Vancouver Convention Centre West

Vancouver, Canada

Project Size:

1,200,000 square feet

Project Status:

Completed 2009

LEED Status:

Certified LEED New Construction Platinum

Associate Architect:

DA Architects + Planners

Musson Cattell Mackey Partnership

Press

Vancouver Convention Centre is First to Receive LEED Platinum Ranking

Architecture & Design, 2/16/10

Build It and They Will Come

GreenSource, 3/30/10

American Institute of Architects' Top 10 Green Buildings

Time, 4/1/11

LEED Platinum Vancouver Convention Centre Takes Home Top Ten AIA COTE Award

Inhabitat, 4/26/11

The Grass Ceiling

ARCHITECT, 11/1/11

Study Shows Beautiful Buildings Outperform Other Green Buildings by 4 Times

Inhabitat, 8/28/12

Selected Awards

2013 AIA National

Honor Award for Architecture

2013 AIA National

Honor Award for Regional and Urban Design

2013 World Architecture News

Sustainable Building of the Year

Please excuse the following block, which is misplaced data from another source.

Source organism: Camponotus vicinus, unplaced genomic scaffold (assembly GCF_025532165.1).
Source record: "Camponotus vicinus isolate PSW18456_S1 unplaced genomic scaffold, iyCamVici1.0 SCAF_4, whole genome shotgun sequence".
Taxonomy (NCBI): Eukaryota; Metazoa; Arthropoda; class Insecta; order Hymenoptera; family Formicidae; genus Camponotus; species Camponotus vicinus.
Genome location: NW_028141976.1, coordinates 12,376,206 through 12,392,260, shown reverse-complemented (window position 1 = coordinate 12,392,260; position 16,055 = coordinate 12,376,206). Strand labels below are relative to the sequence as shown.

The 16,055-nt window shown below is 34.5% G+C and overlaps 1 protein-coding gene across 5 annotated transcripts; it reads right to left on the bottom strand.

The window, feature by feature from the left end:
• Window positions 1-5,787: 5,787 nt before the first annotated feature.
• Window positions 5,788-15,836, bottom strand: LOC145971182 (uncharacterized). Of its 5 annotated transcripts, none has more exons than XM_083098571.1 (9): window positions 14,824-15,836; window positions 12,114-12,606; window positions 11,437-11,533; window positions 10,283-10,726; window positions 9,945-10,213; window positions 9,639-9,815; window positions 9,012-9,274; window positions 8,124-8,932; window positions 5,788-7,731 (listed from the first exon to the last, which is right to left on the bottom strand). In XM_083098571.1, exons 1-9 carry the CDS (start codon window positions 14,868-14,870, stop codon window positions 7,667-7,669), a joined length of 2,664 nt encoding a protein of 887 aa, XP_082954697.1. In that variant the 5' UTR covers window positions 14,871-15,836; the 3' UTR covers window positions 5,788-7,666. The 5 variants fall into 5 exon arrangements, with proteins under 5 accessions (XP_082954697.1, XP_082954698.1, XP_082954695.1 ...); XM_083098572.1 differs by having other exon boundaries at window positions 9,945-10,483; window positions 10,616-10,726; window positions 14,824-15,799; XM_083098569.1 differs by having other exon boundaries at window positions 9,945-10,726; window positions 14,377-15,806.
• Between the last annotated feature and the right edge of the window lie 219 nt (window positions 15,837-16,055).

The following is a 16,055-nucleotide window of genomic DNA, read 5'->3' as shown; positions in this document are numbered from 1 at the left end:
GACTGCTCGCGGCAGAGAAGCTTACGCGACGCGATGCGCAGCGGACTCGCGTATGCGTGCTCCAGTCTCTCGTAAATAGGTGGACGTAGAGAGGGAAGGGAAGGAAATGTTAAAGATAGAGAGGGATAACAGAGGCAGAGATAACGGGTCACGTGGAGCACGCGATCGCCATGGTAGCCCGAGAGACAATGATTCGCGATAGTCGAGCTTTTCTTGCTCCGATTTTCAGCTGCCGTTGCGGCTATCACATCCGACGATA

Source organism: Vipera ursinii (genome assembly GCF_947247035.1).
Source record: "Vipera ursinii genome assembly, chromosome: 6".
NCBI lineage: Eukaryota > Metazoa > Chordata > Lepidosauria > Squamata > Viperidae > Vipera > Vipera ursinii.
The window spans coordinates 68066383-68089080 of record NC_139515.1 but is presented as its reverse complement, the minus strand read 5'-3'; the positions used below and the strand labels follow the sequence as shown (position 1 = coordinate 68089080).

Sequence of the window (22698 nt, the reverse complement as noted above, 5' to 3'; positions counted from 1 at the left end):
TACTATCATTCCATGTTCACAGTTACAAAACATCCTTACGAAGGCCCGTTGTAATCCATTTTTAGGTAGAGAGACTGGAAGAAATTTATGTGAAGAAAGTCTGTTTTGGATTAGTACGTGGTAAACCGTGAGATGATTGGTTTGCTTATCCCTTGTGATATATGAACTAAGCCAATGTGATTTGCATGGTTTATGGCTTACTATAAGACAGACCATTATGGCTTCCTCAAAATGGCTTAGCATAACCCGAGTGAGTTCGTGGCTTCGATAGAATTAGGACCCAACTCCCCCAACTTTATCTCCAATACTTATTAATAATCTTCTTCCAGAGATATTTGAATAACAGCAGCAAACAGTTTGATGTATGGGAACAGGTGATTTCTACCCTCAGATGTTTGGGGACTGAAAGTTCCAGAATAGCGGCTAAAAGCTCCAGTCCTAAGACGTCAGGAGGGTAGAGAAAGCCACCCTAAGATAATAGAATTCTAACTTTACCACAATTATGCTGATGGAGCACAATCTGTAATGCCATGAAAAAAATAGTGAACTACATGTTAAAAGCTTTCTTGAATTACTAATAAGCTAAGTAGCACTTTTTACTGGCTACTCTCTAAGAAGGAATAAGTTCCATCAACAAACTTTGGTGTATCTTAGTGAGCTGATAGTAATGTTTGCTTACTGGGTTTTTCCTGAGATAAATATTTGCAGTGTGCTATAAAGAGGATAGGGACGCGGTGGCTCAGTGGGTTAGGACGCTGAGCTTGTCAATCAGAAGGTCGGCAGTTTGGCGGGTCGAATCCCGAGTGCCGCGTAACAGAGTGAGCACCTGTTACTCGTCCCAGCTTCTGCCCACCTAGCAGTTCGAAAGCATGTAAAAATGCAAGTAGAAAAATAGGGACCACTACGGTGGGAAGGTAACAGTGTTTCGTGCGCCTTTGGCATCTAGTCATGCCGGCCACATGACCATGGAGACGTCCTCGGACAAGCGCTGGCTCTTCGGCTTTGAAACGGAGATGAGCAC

2011 AIA

Committee on the Environment Award

2011 AIA National

Honor Award for Interior Architecture

2011 AIA

Award for Outstanding Renovation Project

2011 World Architecture News

Effectiveness Award

2010 AIA Northwest & Pacific Region

Honor Award

2010 Urban Land Institute

Global Award for Excellence: The Americas Competition

2009 AIA Seattle Chapter

Honor Award

Situated on Vancouver’s waterfront on one of the most unique civic building sites in North America, the world's first LEED Platinum convention center is designed to bring together the complex ecology, vibrant local culture and urban environment, embellishing their interrelationships through architectural form and materiality.

The design knits the convention center experience into the urban fabric of the downtown core, using the building to frame public open space and extend the city’s pedestrian activity to the waterfront.  Connecting to an existing harbor greenbelt, it continues a public promenade and bike trail across the site, completing an important link in the city’s park system, originating from Stanley Park to the west.

The architectural expression embodies the diverse elements that define its place.  Use of folded landforms blurs the distinction between building and landscape, urbanity and nature, creating a major civic plaza and 6-acre living roof—the largest in Canada.